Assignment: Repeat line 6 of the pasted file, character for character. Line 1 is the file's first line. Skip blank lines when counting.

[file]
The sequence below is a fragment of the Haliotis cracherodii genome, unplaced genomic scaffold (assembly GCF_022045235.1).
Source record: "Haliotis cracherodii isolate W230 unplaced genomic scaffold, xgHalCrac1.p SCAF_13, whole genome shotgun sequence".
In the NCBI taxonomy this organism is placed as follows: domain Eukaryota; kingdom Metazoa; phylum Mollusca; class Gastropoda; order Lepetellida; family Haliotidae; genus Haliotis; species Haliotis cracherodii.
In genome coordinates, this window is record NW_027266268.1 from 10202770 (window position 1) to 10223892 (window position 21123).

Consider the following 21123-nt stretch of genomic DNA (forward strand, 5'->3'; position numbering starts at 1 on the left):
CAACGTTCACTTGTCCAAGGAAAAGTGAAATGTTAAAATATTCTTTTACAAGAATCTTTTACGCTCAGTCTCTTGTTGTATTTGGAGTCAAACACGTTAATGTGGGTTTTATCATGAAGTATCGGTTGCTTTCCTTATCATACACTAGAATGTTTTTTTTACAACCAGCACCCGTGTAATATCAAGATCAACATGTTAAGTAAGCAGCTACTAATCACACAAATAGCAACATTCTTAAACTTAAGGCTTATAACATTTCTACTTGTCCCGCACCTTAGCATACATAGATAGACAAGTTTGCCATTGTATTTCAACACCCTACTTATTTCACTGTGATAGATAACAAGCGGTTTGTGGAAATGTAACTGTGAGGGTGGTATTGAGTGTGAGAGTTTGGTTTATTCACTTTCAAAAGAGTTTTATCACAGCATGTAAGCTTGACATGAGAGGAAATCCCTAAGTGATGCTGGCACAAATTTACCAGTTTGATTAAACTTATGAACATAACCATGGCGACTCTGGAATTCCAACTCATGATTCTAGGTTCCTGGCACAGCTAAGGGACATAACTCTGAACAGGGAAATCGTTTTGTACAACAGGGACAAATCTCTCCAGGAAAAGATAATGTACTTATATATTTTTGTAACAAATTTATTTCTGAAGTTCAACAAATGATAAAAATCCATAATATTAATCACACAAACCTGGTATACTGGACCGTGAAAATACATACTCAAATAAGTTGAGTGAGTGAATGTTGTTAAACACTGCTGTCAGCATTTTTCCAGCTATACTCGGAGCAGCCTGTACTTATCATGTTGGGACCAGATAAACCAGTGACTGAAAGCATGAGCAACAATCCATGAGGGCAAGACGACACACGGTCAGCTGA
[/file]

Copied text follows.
CAACGTTCACTTGTCCAAGGAAAAGTGAAATGTTAAAATATTCTTTTACAAGAATCTTTTACGCTCAGTCTCTTGTTGTATTTGGAGTCAAACACGTTAATGTGGGTTTTATCATGAAGTATCGGTTGCTTTCCTTATCATACACTAGAATGTTTTTTTTACAACCAGCACCCGTGTAATATCAAGATCAACATGTTAAGTAAGCAGCTACTAATCACACAAATAGCAACATTCTTAAACTTAAGGCTTATAACATTTCTACTTGTCCCGCACCTTAGCATACATAGATAGACAAGTTTGCCATTGTATTTCAACACCCTACTTATTTCACTGTGATAGATAACAAGCGGTTTGTGGAAATGTAACTGTGAGGGTGGTATTGAGTGTGAGAGTTTGGTTTATTCACTTTCAAAAGAGTTTTATCACAGCATGTAAGCTTGACATGAGAGGAAATCCCTAAGTGATGCTGGCACAAATTTACCAGTTTGATTAAACTTATGAACATAACCATGGCGACTCTGGAATTCCAACTCATGATTCTAGGTTCCTGGCACAGCTAAGGGACATAACTCTGAACAGGGAAATCGTTTTGTACAACAGGGACAAATCTCTCCAGGAAAAGATAATGTACTTATATATTTTTGTAACAAATTTATTTCTGAAGTTCAACAAATGATAAAAATCCATAATATTAATCACACAAACCTGGTATACTGGACCGTGAAAATACATACTCAAATAAGTTGAGTGAGTGAATGTTGTTAAACACTGCTGTCAGCATTTTTCCAGCTATACTCGGAGCAGCCTGTACTTATCATGTTGGGACCAGATAAACCAGTGACTGAAAGCATGAGCAACAATCCATGAGGGCAAGACGACACACGGTCAGCTGA